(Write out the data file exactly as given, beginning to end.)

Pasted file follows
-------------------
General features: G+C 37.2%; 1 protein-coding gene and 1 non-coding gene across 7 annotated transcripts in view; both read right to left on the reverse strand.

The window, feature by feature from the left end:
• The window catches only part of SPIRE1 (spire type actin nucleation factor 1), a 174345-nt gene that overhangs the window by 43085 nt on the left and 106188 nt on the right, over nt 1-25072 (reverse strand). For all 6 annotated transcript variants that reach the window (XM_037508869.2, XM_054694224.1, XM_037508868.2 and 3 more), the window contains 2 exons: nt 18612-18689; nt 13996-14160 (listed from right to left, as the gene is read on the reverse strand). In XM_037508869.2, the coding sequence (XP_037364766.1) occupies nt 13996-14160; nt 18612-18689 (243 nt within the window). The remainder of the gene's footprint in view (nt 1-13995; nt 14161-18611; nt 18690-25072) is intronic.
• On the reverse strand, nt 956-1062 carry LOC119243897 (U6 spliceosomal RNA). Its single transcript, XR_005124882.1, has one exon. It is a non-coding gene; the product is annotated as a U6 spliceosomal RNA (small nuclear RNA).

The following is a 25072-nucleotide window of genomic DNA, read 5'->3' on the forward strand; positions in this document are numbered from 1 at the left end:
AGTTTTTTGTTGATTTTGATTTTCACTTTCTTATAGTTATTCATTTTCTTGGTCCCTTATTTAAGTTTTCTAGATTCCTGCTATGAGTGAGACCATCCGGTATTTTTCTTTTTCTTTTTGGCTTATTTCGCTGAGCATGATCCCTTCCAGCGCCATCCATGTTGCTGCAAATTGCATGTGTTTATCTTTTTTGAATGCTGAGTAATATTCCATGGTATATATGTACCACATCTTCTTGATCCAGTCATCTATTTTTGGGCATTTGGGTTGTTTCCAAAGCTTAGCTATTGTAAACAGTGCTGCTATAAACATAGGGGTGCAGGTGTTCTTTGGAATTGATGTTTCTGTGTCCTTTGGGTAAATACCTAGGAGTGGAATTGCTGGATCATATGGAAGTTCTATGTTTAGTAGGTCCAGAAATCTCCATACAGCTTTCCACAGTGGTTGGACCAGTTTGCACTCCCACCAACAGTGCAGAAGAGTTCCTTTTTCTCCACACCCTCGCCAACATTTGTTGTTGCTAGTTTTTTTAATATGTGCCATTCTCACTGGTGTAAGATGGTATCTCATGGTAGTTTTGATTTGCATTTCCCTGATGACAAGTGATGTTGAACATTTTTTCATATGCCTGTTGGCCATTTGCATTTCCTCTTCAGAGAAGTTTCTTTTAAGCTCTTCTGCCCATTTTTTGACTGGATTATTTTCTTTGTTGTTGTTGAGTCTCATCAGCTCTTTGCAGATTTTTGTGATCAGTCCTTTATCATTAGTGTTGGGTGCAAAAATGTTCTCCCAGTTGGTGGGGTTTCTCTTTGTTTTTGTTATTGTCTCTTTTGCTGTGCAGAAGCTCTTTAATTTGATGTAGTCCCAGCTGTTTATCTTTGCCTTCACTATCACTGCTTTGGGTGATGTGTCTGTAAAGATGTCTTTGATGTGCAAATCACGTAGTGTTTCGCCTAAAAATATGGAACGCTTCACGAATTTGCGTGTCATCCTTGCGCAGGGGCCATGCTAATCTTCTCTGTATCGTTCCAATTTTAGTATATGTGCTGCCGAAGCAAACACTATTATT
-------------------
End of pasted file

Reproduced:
General features: G+C 37.2%; 1 protein-coding gene and 1 non-coding gene across 7 annotated transcripts in view; both read right to left on the reverse strand.

The window, feature by feature from the left end:
• The window catches only part of SPIRE1 (spire type actin nucleation factor 1), a 174345-nt gene that overhangs the window by 43085 nt on the left and 106188 nt on the right, over nt 1-25072 (reverse strand). For all 6 annotated transcript variants that reach the window (XM_037508869.2, XM_054694224.1, XM_037508868.2 and 3 more), the window contains 2 exons: nt 18612-18689; nt 13996-14160 (listed from right to left, as the gene is read on the reverse strand). In XM_037508869.2, the coding sequence (XP_037364766.1) occupies nt 13996-14160; nt 18612-18689 (243 nt within the window). The remainder of the gene's footprint in view (nt 1-13995; nt 14161-18611; nt 18690-25072) is intronic.
• On the reverse strand, nt 956-1062 carry LOC119243897 (U6 spliceosomal RNA). Its single transcript, XR_005124882.1, has one exon. It is a non-coding gene; the product is annotated as a U6 spliceosomal RNA (small nuclear RNA).

The following is a 25072-nucleotide window of genomic DNA, read 5'->3' on the forward strand; positions in this document are numbered from 1 at the left end:
AGTTTTTTGTTGATTTTGATTTTCACTTTCTTATAGTTATTCATTTTCTTGGTCCCTTATTTAAGTTTTCTAGATTCCTGCTATGAGTGAGACCATCCGGTATTTTTCTTTTTCTTTTTGGCTTATTTCGCTGAGCATGATCCCTTCCAGCGCCATCCATGTTGCTGCAAATTGCATGTGTTTATCTTTTTTGAATGCTGAGTAATATTCCATGGTATATATGTACCACATCTTCTTGATCCAGTCATCTATTTTTGGGCATTTGGGTTGTTTCCAAAGCTTAGCTATTGTAAACAGTGCTGCTATAAACATAGGGGTGCAGGTGTTCTTTGGAATTGATGTTTCTGTGTCCTTTGGGTAAATACCTAGGAGTGGAATTGCTGGATCATATGGAAGTTCTATGTTTAGTAGGTCCAGAAATCTCCATACAGCTTTCCACAGTGGTTGGACCAGTTTGCACTCCCACCAACAGTGCAGAAGAGTTCCTTTTTCTCCACACCCTCGCCAACATTTGTTGTTGCTAGTTTTTTTAATATGTGCCATTCTCACTGGTGTAAGATGGTATCTCATGGTAGTTTTGATTTGCATTTCCCTGATGACAAGTGATGTTGAACATTTTTTCATATGCCTGTTGGCCATTTGCATTTCCTCTTCAGAGAAGTTTCTTTTAAGCTCTTCTGCCCATTTTTTGACTGGATTATTTTCTTTGTTGTTGTTGAGTCTCATCAGCTCTTTGCAGATTTTTGTGATCAGTCCTTTATCATTAGTGTTGGGTGCAAAAATGTTCTCCCAGTTGGTGGGGTTTCTCTTTGTTTTTGTTATTGTCTCTTTTGCTGTGCAGAAGCTCTTTAATTTGATGTAGTCCCAGCTGTTTATCTTTGCCTTCACTATCACTGCTTTGGGTGATGTGTCTGTAAAGATGTCTTTGATGTGCAAATCACGTAGTGTTTCGCCTAAAAATATGGAACGCTTCACGAATTTGCGTGTCATCCTTGCGCAGGGGCCATGCTAATCTTCTCTGTATCGTTCCAATTTTAGTATATGTGCTGCCGAAGCAAACACTATTATT